Nocturnal Enuresis

Nocturnal Enuresis
Nocturnal Enuresis

Overview Of Nocturnal Enuresis

Bedwetting or Nocturnal enuresis is when a child wets the bed at night more than twice a month after age 5 or 6.


The last stage of toilet training is staying dry at night. To stay dry at night, your child’s brain and bladder must work together so your child wakes up to go to the bathroom. Some children develop this ability later than others.

Bedwetting is very common. Millions of children in the United States wet the bed at night. By age 5, over 90% of children are dry during the day, and over 80% stay dry through the night. The problem usually goes away over time, but some children still wet the bed at age 7, or even older. In some cases, children and even a small number of adults, continue to have bedwetting episodes.

Bedwetting also runs in families. Parents who wet the bed as children are more likely to have children who wet the bed.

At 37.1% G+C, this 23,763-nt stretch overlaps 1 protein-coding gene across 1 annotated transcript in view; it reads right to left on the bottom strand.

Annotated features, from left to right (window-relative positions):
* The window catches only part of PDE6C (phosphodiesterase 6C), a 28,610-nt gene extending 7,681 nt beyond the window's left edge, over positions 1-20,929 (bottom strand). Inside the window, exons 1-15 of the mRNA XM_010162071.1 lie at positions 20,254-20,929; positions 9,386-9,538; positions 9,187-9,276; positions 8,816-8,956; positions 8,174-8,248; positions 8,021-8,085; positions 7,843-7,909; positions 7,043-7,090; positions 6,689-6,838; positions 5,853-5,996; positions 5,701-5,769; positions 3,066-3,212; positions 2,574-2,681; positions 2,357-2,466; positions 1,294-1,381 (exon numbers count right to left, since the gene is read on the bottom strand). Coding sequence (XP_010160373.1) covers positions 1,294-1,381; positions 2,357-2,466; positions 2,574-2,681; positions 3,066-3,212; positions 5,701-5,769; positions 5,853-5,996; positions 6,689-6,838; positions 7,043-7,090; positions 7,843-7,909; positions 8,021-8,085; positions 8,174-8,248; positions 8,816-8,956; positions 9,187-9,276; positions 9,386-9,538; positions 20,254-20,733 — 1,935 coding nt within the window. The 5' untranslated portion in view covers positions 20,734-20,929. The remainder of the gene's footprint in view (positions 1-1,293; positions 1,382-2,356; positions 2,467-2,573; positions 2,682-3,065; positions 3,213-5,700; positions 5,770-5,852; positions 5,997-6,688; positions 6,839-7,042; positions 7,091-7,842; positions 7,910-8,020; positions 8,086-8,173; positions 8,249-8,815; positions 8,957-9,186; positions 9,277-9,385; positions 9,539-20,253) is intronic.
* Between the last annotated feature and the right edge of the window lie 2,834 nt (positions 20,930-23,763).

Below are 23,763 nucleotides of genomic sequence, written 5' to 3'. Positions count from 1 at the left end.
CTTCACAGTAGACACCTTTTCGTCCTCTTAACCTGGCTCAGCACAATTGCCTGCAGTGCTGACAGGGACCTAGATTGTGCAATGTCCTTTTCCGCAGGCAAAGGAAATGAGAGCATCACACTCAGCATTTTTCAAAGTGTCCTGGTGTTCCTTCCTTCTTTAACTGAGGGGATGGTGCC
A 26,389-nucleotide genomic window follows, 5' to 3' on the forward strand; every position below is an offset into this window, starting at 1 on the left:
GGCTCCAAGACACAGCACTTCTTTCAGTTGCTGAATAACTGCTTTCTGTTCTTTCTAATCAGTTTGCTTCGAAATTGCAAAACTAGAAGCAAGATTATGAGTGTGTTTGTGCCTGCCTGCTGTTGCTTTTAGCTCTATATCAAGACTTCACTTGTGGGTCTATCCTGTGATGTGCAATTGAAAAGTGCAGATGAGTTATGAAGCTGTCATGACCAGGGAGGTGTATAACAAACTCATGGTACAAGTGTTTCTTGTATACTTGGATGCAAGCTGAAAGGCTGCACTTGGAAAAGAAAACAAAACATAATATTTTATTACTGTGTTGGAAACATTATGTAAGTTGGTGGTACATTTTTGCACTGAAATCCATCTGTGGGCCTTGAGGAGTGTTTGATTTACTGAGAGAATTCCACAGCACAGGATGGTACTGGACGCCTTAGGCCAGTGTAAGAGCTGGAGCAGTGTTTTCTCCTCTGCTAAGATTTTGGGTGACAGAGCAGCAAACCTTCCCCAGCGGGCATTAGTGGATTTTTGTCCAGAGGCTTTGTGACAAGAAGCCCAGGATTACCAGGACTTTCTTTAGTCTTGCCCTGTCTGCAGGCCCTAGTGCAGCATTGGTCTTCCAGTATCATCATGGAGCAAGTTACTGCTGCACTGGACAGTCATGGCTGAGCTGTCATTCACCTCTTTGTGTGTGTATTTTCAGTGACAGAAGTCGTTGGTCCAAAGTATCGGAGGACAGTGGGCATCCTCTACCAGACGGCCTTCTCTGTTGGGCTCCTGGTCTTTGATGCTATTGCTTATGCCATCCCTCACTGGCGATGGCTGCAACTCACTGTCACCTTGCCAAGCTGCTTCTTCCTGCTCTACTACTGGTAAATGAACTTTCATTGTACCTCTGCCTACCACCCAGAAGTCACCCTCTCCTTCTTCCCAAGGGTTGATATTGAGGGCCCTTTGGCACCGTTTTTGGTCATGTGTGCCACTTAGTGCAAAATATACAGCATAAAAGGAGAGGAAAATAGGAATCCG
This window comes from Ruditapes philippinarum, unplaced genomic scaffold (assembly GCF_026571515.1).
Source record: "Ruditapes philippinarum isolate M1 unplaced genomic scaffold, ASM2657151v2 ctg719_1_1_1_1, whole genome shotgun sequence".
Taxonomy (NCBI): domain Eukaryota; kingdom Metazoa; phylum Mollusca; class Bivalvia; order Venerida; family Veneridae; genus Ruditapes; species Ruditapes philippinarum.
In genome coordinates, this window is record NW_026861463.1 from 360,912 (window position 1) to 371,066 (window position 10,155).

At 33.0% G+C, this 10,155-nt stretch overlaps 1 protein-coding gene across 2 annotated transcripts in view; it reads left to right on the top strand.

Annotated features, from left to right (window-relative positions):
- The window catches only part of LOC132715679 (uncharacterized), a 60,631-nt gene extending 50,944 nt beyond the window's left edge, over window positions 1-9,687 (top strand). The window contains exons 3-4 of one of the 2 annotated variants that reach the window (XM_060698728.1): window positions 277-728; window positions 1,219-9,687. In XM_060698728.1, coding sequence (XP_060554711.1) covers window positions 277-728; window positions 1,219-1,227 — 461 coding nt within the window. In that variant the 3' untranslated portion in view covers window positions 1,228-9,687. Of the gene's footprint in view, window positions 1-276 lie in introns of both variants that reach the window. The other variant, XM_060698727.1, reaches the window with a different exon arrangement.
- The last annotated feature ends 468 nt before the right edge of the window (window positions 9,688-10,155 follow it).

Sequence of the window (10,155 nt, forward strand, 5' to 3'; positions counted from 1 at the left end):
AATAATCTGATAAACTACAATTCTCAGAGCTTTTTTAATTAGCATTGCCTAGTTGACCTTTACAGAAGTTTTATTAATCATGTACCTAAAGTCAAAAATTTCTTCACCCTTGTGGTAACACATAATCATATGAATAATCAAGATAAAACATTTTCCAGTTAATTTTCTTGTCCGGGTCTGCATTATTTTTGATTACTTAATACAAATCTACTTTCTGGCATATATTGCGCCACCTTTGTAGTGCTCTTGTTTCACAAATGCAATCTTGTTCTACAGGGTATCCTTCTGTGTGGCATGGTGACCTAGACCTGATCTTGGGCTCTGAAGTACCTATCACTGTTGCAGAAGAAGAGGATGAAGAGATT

There are 2 types of bedwetting.

  • Primary enuresis. Children who have never been consistently dry at night. This most often occurs when the body makes more urine overnight than the bladder can hold, and the child does not wake up when the bladder is full. The child’s brain has not learned to respond to the signal that the bladder is full. It is not the child’s or the parent’s fault. This is the most common reason for bedwetting.
  • Secondary enuresis. Children who were dry for at least 6 months, but started bedwetting again. There are many reasons that children wet the bed after being fully toilet trained. It might be physical, emotional, or just a change in sleep. This is less common, but still not the fault of the child or parent.

While less common, physical causes of bedwetting may include: